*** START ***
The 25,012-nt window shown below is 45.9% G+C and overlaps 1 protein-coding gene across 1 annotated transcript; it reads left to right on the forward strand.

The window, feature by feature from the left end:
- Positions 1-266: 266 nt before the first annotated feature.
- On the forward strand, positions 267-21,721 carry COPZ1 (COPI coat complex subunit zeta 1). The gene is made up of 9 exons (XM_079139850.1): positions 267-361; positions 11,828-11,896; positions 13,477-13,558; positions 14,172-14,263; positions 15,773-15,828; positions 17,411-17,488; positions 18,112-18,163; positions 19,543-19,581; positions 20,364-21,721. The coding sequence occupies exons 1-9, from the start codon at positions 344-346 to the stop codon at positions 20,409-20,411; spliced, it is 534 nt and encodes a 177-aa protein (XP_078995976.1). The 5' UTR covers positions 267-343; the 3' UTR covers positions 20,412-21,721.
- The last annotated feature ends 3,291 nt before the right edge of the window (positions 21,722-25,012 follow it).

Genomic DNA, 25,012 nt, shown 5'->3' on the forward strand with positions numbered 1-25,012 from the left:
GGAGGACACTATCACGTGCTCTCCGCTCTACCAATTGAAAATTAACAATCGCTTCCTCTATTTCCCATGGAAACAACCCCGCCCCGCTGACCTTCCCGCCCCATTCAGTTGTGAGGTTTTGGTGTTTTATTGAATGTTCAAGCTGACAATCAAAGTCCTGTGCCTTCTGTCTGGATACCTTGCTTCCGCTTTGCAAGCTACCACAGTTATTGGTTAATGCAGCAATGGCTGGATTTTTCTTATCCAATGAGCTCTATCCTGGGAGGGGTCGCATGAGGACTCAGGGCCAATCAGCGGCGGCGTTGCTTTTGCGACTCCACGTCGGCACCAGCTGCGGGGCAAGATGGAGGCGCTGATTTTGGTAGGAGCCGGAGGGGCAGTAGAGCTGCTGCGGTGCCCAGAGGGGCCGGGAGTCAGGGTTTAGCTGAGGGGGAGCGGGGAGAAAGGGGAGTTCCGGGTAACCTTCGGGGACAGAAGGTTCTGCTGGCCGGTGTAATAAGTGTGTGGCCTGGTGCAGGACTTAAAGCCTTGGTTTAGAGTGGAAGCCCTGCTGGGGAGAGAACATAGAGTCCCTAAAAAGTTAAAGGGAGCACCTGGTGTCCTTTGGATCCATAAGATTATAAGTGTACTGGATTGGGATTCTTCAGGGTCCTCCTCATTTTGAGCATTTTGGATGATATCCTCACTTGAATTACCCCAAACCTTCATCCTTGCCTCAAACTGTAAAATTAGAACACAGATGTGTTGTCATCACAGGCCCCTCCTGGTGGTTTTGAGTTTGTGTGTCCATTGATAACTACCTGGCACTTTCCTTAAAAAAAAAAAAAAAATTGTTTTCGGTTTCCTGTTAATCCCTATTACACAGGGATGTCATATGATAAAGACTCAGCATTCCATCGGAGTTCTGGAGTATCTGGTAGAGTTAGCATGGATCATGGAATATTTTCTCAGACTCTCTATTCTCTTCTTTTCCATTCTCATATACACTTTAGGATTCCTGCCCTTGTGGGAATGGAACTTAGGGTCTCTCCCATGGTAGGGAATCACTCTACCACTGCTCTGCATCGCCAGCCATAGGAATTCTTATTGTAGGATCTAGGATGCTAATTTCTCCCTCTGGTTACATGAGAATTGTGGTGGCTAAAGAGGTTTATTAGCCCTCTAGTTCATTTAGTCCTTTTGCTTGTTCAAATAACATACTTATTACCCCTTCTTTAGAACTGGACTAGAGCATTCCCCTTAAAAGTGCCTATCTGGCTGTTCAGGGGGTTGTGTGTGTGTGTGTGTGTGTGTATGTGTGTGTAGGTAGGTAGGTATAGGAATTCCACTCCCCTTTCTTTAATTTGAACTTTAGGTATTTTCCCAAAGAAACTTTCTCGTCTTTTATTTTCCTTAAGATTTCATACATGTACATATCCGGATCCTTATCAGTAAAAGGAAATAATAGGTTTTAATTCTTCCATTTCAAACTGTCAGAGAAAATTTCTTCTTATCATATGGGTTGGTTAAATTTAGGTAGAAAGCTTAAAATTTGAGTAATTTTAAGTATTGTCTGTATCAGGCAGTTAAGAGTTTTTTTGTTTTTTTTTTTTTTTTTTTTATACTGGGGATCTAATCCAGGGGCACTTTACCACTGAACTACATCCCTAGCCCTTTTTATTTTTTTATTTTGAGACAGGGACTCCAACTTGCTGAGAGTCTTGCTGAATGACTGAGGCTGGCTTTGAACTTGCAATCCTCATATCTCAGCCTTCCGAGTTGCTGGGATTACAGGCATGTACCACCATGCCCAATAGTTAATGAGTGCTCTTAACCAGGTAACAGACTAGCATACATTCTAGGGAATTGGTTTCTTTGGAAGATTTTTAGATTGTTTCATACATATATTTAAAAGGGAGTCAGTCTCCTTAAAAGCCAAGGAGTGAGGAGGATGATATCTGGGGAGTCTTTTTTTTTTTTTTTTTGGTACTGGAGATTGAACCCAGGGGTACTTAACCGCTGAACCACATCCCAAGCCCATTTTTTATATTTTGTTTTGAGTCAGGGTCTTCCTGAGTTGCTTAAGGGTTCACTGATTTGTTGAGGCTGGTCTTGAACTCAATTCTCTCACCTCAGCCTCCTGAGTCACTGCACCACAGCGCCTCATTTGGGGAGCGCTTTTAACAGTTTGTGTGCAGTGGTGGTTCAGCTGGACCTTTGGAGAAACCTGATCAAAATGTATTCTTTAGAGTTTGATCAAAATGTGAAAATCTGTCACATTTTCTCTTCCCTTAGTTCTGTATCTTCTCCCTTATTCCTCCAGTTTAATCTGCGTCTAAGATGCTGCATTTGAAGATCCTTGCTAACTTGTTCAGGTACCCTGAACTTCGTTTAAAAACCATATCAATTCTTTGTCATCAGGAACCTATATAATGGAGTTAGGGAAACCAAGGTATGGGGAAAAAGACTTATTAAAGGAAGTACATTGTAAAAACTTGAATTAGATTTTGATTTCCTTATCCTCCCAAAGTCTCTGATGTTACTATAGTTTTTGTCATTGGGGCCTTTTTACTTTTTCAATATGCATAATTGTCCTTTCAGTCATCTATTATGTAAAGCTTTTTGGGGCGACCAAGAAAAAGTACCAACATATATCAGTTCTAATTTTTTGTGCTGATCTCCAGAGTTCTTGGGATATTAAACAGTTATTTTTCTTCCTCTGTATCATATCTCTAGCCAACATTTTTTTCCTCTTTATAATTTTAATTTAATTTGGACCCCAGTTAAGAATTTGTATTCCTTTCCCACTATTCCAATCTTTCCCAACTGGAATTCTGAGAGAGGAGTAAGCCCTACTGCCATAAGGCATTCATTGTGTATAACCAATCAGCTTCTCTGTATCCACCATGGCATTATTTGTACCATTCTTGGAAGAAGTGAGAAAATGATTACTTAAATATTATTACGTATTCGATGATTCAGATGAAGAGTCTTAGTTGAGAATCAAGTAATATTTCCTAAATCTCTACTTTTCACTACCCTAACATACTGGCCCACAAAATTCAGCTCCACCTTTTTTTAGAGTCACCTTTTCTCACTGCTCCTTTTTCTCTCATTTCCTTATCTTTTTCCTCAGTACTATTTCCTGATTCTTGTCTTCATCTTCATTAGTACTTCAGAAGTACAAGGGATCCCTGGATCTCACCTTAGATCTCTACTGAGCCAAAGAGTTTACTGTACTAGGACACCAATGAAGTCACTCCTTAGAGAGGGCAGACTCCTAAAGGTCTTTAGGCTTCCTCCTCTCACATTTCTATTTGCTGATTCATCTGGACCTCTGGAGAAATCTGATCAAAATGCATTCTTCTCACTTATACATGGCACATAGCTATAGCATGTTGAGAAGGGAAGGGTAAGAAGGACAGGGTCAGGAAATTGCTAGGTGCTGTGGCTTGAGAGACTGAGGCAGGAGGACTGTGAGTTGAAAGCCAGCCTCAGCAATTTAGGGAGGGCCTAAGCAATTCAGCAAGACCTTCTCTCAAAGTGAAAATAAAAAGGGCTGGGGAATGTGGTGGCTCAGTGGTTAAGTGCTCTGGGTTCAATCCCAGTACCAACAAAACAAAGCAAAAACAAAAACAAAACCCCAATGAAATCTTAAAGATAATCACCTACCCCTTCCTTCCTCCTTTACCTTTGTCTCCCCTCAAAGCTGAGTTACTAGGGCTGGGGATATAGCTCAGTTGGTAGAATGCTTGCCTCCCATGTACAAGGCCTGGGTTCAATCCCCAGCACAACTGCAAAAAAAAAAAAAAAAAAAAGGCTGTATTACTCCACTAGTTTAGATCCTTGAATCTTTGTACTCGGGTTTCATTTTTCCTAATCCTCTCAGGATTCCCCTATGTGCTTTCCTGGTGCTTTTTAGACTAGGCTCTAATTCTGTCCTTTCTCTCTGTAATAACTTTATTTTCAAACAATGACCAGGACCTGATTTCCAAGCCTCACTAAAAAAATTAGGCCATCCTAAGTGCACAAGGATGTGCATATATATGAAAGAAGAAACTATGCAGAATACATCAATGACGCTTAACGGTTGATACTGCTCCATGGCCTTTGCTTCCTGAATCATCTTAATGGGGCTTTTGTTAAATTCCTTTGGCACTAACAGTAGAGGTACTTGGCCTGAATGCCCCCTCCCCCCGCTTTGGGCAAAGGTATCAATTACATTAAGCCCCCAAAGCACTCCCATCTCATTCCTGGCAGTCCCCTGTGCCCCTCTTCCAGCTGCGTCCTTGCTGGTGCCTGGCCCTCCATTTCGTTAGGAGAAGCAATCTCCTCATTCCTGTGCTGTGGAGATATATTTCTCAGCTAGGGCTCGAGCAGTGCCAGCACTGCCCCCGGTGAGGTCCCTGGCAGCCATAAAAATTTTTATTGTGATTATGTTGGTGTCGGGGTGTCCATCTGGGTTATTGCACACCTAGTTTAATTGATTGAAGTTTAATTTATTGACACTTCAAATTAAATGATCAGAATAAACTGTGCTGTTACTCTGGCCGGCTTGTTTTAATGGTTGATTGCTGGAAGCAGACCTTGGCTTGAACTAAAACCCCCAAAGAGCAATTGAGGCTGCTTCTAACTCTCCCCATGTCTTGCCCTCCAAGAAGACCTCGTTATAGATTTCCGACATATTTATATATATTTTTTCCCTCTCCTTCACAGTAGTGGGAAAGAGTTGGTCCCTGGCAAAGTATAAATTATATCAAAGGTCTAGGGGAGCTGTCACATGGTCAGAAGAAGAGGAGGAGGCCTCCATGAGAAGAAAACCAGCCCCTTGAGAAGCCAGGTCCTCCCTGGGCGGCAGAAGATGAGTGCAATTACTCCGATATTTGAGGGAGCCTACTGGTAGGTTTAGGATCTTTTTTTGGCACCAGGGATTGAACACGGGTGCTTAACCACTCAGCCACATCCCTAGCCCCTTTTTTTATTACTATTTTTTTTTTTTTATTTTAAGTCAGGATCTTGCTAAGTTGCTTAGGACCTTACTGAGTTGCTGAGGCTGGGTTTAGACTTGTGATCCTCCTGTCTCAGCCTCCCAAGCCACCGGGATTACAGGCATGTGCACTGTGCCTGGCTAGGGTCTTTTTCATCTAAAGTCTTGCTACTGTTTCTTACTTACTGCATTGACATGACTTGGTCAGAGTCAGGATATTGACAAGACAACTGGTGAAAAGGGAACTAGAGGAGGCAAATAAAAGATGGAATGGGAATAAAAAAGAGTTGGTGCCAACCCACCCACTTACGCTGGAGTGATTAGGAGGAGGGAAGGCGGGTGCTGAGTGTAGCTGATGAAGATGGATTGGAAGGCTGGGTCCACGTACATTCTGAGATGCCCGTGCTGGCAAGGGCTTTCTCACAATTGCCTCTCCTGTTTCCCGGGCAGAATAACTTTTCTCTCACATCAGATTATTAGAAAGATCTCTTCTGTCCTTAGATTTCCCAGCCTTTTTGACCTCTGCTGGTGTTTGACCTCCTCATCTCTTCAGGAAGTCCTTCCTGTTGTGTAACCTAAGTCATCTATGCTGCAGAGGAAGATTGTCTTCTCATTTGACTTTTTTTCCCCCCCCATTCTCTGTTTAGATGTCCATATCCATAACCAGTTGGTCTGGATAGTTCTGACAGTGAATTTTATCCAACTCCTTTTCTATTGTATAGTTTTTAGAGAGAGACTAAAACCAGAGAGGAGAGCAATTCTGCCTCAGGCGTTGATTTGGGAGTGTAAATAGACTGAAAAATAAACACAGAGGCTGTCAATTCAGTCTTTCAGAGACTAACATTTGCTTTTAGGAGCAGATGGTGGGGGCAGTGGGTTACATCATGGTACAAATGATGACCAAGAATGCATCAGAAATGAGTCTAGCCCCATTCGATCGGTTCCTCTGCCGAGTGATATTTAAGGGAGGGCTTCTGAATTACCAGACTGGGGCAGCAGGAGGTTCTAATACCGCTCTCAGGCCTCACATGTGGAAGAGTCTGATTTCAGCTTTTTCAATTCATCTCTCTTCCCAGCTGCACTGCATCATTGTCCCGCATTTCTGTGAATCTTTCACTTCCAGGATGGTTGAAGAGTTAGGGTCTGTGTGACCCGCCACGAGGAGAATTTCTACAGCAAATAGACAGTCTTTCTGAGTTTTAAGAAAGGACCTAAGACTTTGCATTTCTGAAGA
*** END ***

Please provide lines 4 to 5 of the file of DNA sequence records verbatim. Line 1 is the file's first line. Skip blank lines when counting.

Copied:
- On the forward strand, positions 267-21,721 carry COPZ1 (COPI coat complex subunit zeta 1). The gene is made up of 9 exons (XM_079139850.1): positions 267-361; positions 11,828-11,896; positions 13,477-13,558; positions 14,172-14,263; positions 15,773-15,828; positions 17,411-17,488; positions 18,112-18,163; positions 19,543-19,581; positions 20,364-21,721. The coding sequence occupies exons 1-9, from the start codon at positions 344-346 to the stop codon at positions 20,409-20,411; spliced, it is 534 nt and encodes a 177-aa protein (XP_078995976.1). The 5' UTR covers positions 267-343; the 3' UTR covers positions 20,412-21,721.
- The last annotated feature ends 3,291 nt before the right edge of the window (positions 21,722-25,012 follow it).